Octopus-inspired grasper gets it right by mimicking mucus 

Octopus suckers are made of very soft, malleable tissue – but they also secrete mucus.  University of Bristol.

Unlike most manmade suction cups, octopus suckers have no problem forming a seal on objects with rough, curved or otherwise irregular surfaces, such as rocks. For some time now, it has been thought that this effect was due almost entirely to the soft, malleable nature of the sucker tissue.

Dr. Tianqi Yue and colleagues at the University of Bristol, however, wondered if the importance of the mucus secreted by those suckers was being overlooked. In order to find out, they built an artificial octopus sucker.

A diagram illustrating the parallels between an octopus sucker and the suction cup.  University of Bristol

The device has the same cup-like shape as its natural counterpart, and is composed mainly of multiple overlapping layers of soft silicone. These allow it to mostly conform to the contours of rough surfaces, much like an octopus sucker.

That said, a number of micron-sized gaps still remain between the device and the surface upon initial contact. To fill these, water is injected through an attached tube. That liquid flows into a fluidic system which forms a ring around the base of the cup, much like the mucus cells form a ring around the base of an octopus sucker.

As the water seeps out of tiny openings in the fluidic system it fills all the minuscule gaps, forming a perfect seal. The cup is then able to lift and hold onto the object indefinitely.

Because pressure is constantly being maintained on the water in the tube, any small amounts that leak out are instantly replaced. And when it’s time to release the object, the seal can be broken simply by lifting one edge of the cup.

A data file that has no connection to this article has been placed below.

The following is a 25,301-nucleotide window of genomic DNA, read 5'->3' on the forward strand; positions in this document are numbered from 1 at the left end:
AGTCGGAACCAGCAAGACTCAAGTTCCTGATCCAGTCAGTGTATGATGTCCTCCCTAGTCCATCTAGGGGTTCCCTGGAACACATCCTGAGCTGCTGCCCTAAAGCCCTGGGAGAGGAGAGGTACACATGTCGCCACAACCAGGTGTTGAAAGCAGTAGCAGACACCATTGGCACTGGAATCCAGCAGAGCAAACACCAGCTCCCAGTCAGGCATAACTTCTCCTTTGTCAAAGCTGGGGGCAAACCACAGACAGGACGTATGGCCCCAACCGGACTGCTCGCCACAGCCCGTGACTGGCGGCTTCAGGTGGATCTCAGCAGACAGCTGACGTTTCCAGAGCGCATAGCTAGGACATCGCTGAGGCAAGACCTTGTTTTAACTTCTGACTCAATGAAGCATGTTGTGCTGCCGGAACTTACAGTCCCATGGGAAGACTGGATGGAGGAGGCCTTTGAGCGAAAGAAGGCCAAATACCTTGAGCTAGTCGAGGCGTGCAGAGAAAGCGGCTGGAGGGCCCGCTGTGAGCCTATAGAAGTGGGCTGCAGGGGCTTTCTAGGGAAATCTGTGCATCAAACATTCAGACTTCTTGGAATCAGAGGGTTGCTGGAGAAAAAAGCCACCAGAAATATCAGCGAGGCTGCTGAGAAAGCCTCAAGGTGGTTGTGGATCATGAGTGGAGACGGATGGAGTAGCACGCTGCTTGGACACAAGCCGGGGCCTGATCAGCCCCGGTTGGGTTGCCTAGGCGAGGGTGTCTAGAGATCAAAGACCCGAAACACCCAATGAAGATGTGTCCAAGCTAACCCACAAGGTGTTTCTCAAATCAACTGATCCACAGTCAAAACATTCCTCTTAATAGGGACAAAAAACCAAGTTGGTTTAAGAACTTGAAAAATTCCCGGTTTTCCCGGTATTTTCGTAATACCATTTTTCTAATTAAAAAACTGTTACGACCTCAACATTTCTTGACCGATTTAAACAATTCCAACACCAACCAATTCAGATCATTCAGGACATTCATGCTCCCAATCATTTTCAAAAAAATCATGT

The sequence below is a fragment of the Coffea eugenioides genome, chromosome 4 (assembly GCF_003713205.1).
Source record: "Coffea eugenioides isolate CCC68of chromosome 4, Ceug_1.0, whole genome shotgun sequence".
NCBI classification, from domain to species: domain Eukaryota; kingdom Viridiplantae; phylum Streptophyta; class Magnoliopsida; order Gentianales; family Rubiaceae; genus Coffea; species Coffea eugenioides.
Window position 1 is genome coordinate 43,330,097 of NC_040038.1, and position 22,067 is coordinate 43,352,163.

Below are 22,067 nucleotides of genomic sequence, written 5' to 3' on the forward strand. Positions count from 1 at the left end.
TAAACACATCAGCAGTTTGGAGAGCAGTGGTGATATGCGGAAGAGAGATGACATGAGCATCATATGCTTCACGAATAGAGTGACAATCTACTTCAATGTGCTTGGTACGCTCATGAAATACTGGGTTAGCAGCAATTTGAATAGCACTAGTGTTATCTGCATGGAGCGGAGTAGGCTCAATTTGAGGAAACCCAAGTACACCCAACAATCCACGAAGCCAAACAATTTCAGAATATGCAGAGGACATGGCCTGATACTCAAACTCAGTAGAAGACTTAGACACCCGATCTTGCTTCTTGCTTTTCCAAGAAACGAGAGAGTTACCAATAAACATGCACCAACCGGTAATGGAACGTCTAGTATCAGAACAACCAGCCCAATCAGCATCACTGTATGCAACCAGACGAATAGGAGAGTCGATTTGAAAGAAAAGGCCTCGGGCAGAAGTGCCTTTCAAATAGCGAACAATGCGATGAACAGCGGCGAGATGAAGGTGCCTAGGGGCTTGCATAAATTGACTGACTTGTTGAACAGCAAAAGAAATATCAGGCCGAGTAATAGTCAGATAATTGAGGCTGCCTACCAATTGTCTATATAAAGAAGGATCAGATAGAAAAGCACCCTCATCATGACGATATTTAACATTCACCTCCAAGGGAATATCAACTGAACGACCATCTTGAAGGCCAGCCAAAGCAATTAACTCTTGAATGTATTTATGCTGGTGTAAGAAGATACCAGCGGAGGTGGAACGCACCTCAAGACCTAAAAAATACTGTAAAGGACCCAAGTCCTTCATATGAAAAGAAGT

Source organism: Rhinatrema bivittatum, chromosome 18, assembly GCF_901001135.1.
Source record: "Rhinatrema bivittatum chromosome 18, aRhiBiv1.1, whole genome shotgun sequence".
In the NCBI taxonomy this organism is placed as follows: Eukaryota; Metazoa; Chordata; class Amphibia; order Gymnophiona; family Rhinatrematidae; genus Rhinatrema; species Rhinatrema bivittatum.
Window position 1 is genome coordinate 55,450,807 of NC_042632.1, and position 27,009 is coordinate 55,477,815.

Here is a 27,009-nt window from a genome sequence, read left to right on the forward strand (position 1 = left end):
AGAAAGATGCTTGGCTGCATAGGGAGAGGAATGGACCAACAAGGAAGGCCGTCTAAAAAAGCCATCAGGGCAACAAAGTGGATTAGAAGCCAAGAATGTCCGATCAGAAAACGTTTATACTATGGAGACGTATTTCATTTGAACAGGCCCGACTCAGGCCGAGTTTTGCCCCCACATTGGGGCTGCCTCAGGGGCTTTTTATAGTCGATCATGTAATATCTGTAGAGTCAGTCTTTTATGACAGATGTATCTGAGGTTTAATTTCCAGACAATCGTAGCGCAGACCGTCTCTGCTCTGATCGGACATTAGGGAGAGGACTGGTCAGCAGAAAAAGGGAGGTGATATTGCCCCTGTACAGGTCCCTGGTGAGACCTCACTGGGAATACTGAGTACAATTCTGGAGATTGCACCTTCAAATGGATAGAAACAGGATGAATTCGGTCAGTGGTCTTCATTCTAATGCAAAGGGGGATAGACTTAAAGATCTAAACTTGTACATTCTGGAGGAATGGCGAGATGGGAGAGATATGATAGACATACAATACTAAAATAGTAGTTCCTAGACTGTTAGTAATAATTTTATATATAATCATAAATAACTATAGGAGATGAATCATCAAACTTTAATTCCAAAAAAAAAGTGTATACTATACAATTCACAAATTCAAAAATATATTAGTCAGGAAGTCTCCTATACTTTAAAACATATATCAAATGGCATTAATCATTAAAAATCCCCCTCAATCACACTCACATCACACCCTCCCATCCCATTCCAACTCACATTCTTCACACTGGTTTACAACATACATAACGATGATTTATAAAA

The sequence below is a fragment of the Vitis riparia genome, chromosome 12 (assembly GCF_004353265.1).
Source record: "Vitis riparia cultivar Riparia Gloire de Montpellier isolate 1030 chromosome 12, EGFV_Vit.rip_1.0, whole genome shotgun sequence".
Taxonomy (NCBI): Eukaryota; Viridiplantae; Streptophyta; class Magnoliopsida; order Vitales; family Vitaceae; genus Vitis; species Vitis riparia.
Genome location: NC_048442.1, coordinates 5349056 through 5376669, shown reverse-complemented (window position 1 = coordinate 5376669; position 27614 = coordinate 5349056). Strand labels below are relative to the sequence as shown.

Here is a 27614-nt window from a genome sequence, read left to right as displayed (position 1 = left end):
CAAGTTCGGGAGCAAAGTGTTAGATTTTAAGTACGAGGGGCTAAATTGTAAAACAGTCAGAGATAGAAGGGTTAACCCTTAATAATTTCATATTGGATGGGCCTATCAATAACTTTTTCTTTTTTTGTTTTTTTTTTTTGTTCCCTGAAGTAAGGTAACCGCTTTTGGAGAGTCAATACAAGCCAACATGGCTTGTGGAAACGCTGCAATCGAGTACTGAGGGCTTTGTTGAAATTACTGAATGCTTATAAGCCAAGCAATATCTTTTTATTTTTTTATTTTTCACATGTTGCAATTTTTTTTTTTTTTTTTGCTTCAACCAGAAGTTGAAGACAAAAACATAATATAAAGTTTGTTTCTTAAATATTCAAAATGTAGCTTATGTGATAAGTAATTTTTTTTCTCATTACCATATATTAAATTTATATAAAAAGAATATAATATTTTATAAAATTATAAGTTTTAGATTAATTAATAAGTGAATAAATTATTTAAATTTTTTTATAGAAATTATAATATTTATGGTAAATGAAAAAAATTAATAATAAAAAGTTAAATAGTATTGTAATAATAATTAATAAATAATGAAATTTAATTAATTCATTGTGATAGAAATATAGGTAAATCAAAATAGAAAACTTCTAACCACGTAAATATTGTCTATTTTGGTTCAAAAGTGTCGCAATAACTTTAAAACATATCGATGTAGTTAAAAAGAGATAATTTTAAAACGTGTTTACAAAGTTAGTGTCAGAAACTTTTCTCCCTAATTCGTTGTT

The suction cup in rock-lifting action.  University of Bristol

“We believe the presented multi-scale adaptive suction mechanism is a powerful new adaptive suction strategy which may be instrumental in the development of versatile soft adhesion,” says Tianqi. “Current industrial solutions use always-on air pumps to actively generate the suction, however these are noisy and waste energy.”

A paper on the suction cup – which is demonstrated in the video below – was recently published in the journal PNAS. And as an interesting side note, scientists at the University of Illinois have been working on an artificial octopus sucker of their own, which utilizes a temperature-sensitive hydrogel.

Mov. 4.2 – Multiscale suction mechanism

Source: University of Bristol  View gallery – 3 images


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